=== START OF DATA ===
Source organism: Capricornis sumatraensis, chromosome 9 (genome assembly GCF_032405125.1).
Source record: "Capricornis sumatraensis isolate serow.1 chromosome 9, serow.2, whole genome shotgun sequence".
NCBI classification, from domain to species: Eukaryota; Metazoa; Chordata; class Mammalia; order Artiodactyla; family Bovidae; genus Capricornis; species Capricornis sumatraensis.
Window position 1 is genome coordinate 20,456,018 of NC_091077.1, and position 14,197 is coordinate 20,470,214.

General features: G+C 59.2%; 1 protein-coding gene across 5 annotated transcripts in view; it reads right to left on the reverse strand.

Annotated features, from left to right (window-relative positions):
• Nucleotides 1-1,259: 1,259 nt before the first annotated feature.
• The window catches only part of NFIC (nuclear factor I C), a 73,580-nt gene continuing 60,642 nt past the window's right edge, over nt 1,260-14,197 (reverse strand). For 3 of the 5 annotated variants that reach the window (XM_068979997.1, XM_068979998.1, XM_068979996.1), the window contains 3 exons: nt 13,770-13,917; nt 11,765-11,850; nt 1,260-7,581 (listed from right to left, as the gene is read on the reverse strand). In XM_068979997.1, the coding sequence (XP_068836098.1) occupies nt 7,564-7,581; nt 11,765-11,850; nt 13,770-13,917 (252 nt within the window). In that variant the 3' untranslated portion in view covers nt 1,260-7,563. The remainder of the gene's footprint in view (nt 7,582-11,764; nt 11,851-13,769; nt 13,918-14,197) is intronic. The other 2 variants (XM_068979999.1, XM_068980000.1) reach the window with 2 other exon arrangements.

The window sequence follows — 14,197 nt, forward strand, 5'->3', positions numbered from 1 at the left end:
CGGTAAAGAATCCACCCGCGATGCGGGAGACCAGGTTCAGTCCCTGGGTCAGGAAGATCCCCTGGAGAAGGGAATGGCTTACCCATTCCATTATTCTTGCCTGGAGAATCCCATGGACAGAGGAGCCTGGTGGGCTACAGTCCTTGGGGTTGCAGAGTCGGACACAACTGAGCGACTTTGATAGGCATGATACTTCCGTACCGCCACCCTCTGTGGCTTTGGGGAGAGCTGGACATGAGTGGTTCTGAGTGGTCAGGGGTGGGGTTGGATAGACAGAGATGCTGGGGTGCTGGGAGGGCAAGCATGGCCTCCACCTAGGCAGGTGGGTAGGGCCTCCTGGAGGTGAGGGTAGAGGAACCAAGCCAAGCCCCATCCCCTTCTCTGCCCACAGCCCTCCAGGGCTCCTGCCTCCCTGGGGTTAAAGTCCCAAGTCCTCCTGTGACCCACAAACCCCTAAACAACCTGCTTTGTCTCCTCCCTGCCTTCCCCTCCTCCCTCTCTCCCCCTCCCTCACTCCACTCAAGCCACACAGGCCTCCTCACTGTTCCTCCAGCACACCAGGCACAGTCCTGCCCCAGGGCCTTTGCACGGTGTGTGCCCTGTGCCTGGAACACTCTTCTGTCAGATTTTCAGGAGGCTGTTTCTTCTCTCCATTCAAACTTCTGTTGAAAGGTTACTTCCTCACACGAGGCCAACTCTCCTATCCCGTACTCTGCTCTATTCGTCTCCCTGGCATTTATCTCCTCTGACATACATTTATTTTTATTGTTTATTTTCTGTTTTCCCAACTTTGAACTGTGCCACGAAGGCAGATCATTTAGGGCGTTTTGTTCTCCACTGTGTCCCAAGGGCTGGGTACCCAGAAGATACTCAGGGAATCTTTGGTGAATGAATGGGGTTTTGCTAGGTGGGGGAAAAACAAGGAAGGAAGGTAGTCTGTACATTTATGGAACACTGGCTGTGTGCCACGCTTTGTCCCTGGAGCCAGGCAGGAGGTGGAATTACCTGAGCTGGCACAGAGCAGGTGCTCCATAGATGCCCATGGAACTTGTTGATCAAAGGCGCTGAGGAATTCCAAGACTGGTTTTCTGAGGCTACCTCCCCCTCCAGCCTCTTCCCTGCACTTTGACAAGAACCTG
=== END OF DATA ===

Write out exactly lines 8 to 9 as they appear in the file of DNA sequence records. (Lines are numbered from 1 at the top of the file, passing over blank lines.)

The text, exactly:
• The window catches only part of NFIC (nuclear factor I C), a 73,580-nt gene continuing 60,642 nt past the window's right edge, over nt 1,260-14,197 (reverse strand). For 3 of the 5 annotated variants that reach the window (XM_068979997.1, XM_068979998.1, XM_068979996.1), the window contains 3 exons: nt 13,770-13,917; nt 11,765-11,850; nt 1,260-7,581 (listed from right to left, as the gene is read on the reverse strand). In XM_068979997.1, the coding sequence (XP_068836098.1) occupies nt 7,564-7,581; nt 11,765-11,850; nt 13,770-13,917 (252 nt within the window). In that variant the 3' untranslated portion in view covers nt 1,260-7,563. The remainder of the gene's footprint in view (nt 7,582-11,764; nt 11,851-13,769; nt 13,918-14,197) is intronic. The other 2 variants (XM_068979999.1, XM_068980000.1) reach the window with 2 other exon arrangements.

The window sequence follows — 14,197 nt, forward strand, 5'->3', positions numbered from 1 at the left end: